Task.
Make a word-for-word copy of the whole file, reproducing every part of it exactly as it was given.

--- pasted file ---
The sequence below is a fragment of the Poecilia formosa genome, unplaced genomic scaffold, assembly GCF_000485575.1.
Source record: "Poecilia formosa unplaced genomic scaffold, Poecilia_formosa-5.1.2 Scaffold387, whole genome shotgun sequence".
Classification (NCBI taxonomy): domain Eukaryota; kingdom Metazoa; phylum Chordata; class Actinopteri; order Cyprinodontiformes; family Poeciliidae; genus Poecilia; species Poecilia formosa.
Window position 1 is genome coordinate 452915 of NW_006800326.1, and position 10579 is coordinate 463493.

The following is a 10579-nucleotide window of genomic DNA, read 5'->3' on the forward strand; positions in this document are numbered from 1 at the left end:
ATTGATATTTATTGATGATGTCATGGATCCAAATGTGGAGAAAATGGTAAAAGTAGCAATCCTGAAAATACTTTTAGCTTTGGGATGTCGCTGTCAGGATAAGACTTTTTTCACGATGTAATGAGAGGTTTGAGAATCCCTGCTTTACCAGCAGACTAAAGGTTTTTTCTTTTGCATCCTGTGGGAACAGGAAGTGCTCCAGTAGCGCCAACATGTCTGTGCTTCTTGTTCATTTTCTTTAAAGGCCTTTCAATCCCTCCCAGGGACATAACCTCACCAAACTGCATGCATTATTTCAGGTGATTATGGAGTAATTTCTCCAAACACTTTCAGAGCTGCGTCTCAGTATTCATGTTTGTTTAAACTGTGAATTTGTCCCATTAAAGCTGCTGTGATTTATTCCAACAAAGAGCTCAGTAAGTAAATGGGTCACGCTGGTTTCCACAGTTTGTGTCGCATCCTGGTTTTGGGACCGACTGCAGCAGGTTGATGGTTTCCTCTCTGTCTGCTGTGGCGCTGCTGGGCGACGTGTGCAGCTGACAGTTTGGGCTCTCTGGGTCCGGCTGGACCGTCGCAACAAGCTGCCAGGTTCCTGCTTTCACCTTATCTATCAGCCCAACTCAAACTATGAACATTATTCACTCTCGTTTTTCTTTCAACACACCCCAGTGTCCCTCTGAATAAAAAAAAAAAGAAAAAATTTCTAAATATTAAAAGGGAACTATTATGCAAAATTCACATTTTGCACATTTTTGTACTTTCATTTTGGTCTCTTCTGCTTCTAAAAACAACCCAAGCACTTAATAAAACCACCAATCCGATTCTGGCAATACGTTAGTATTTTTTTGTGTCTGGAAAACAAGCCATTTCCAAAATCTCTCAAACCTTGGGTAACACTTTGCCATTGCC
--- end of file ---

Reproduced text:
The sequence below is a fragment of the Poecilia formosa genome, unplaced genomic scaffold, assembly GCF_000485575.1.
Source record: "Poecilia formosa unplaced genomic scaffold, Poecilia_formosa-5.1.2 Scaffold387, whole genome shotgun sequence".
Classification (NCBI taxonomy): domain Eukaryota; kingdom Metazoa; phylum Chordata; class Actinopteri; order Cyprinodontiformes; family Poeciliidae; genus Poecilia; species Poecilia formosa.
Window position 1 is genome coordinate 452915 of NW_006800326.1, and position 10579 is coordinate 463493.

The following is a 10579-nucleotide window of genomic DNA, read 5'->3' on the forward strand; positions in this document are numbered from 1 at the left end:
ATTGATATTTATTGATGATGTCATGGATCCAAATGTGGAGAAAATGGTAAAAGTAGCAATCCTGAAAATACTTTTAGCTTTGGGATGTCGCTGTCAGGATAAGACTTTTTTCACGATGTAATGAGAGGTTTGAGAATCCCTGCTTTACCAGCAGACTAAAGGTTTTTTCTTTTGCATCCTGTGGGAACAGGAAGTGCTCCAGTAGCGCCAACATGTCTGTGCTTCTTGTTCATTTTCTTTAAAGGCCTTTCAATCCCTCCCAGGGACATAACCTCACCAAACTGCATGCATTATTTCAGGTGATTATGGAGTAATTTCTCCAAACACTTTCAGAGCTGCGTCTCAGTATTCATGTTTGTTTAAACTGTGAATTTGTCCCATTAAAGCTGCTGTGATTTATTCCAACAAAGAGCTCAGTAAGTAAATGGGTCACGCTGGTTTCCACAGTTTGTGTCGCATCCTGGTTTTGGGACCGACTGCAGCAGGTTGATGGTTTCCTCTCTGTCTGCTGTGGCGCTGCTGGGCGACGTGTGCAGCTGACAGTTTGGGCTCTCTGGGTCCGGCTGGACCGTCGCAACAAGCTGCCAGGTTCCTGCTTTCACCTTATCTATCAGCCCAACTCAAACTATGAACATTATTCACTCTCGTTTTTCTTTCAACACACCCCAGTGTCCCTCTGAATAAAAAAAAAAAGAAAAAATTTCTAAATATTAAAAGGGAACTATTATGCAAAATTCACATTTTGCACATTTTTGTACTTTCATTTTGGTCTCTTCTGCTTCTAAAAACAACCCAAGCACTTAATAAAACCACCAATCCGATTCTGGCAATACGTTAGTATTTTTTTGTGTCTGGAAAACAAGCCATTTCCAAAATCTCTCAAACCTTGGGTAACACTTTGCCATTGCC